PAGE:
I recognize the important role that depression and anxiety play in determining the patient’s experience of pain.
A survey done recently found that most Americans are now “open” to the idea of avoiding opioids for pain, including increased willingness to explore ‘alternative’ approaches to pain relief. That may not sound revolutionary, but it represents a significant shift from attitudes at the beginning of the opioid epidemic.
In the right direction, I’m convinced.
Back in the day, advocates and physicians, often sponsored by opioid makers, routinely appeared before Congress to regale legislators with stories of suffering caused by ‘unnecessary’ restrictions on opioid prescribing. I remember hearing that some 100 million Americans were victims of chronic pain. That was almost a third of the US population in the year 2000.
How could a problem so massive have gone unnoticed for so long?
“We believe,” one advocate confided to me, “that it’s been deliberately suppressed by elements within the government. Don’t worry, it’s being investigated now.” Oh great, I recall thinking at the time. That’s all we need, another conspiracy theory.
As opioid overdose rates and fatalities skyrocketed, government began to take steps to reduce physician reliance on these drugs. It took a while, but the results were significant. In 2016, for instance, a total of 215 million opioid prescriptions were written, but in 2020, the first pandemic year, the figure had dropped to 143 million. A remarkable achievement, in many ways.
Although by then the demand for opioids was firmly established, and other sources rose to meet it. Physicians, after all, weren’t the only way someone could obtain opioids. There are a host of others, on the streets and online, including via social media forums. There’s your Internet, serving as an amplifier for a blossoming social problem.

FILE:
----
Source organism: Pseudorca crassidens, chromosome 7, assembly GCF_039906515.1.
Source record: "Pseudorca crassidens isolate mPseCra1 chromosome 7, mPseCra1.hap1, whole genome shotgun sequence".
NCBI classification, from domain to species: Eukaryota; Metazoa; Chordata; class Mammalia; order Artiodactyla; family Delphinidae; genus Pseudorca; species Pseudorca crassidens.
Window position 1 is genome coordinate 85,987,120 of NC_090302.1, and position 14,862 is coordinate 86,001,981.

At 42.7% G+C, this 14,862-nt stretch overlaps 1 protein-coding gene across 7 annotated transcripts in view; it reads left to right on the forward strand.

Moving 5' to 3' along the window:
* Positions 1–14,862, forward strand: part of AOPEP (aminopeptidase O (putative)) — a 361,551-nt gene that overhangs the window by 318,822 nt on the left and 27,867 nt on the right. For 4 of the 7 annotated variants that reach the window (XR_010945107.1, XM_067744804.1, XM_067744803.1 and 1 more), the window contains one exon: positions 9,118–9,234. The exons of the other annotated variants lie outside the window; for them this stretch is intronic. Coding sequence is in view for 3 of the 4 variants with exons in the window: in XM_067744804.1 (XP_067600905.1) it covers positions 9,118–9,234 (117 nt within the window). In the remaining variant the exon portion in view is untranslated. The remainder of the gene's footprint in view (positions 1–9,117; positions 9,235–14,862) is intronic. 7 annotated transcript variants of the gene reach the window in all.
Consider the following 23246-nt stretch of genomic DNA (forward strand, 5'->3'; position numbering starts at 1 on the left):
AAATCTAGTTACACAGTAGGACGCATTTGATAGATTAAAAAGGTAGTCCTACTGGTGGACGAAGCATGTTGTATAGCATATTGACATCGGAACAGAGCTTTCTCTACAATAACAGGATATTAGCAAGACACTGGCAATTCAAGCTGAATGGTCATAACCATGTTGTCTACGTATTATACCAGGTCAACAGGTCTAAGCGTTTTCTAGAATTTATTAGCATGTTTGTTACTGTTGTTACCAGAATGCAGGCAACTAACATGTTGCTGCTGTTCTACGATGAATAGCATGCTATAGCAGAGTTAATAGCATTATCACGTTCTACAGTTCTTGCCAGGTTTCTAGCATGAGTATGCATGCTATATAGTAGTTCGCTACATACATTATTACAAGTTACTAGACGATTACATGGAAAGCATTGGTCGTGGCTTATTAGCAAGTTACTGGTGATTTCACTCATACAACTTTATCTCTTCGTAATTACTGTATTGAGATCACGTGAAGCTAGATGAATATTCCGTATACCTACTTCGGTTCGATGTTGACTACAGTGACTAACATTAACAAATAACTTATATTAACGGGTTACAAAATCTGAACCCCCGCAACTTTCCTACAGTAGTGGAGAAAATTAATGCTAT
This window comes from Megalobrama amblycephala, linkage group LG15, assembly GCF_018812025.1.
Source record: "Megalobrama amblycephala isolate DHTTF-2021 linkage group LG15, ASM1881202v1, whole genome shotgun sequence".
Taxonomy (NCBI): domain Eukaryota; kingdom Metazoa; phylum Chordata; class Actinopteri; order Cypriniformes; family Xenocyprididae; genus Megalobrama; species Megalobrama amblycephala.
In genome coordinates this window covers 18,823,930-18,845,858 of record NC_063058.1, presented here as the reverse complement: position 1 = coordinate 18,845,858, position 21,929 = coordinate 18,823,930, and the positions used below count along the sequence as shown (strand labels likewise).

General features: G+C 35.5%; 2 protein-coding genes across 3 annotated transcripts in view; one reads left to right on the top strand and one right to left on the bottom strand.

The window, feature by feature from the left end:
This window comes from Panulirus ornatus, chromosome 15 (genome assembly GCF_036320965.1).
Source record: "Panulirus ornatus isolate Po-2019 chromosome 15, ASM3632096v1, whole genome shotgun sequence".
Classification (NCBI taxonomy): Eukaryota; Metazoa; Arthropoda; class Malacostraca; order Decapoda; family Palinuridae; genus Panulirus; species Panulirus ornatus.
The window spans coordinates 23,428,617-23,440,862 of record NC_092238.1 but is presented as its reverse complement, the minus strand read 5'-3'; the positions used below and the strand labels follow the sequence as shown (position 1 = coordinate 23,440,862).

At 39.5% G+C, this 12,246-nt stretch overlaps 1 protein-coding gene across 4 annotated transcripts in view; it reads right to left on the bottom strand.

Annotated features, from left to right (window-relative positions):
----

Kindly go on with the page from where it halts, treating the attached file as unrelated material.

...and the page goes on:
Now, I’m seeing renewed efforts by advocates and physicians to once again relax controls on opioid use. Same reasons given as the first time around: We tried everything else, only opioids relieve our pain.
One significant difference: Instead of 100 million, the figure being cited is 50 millionAmericans who suffer from chronic pain. “What happened to other fifty million?” a counselor joked. “Did we cure them?”
More likely the original figure was simply inaccurate, as such estimates often are.
To miss by so much, though – that’s one heck of an error. If I were a fan of conspiracy theories… fortunately, I’m not.
One thing’s clear: There will always be patients who do need opioids to best manage chronic pain. Probably for rheumatoid arthritis, various spinal and neurological disorders, etc. I believe most of us are sympathetic. We don’t want them to suffer needlessly.
Nevertheless, we’re a lot less naive on the subject than thirty years ago. We now know– assuming we didn’t before– that opioids are at best a high-risk treatment for anything beyond acute pain. Used for extended periods, they carry with them a significant risk for misuse, abuse, addiction, overdose. We know that many patients who are prescribed opioids for pain will at some point– possibly fairly early on — become dependent on the drugs. That means experiencing withdrawal symptoms and craving in their absence, which they’re likely to misinterpret and treat with still more opioids, thus increasing their dependence.
We recognize now, in a way we didn’t thirty years ago, the important role that depression and anxiety play in determining the patient’s experience of pain.
Those are things we were ignorant of, or perhaps managed to ‘forget’ in the run-up to the opioid epidemic. Seems impossible, given what followed, but that’s what happened.
Another thing to think about: the significant value prescribed drugs have on the streets. Diversion is a much bigger risk than we originally believed.
There has to be some way to reconcile the two realities, to arrive at a real solution to the opioid problem.
Let’s hope we find it, and soon!!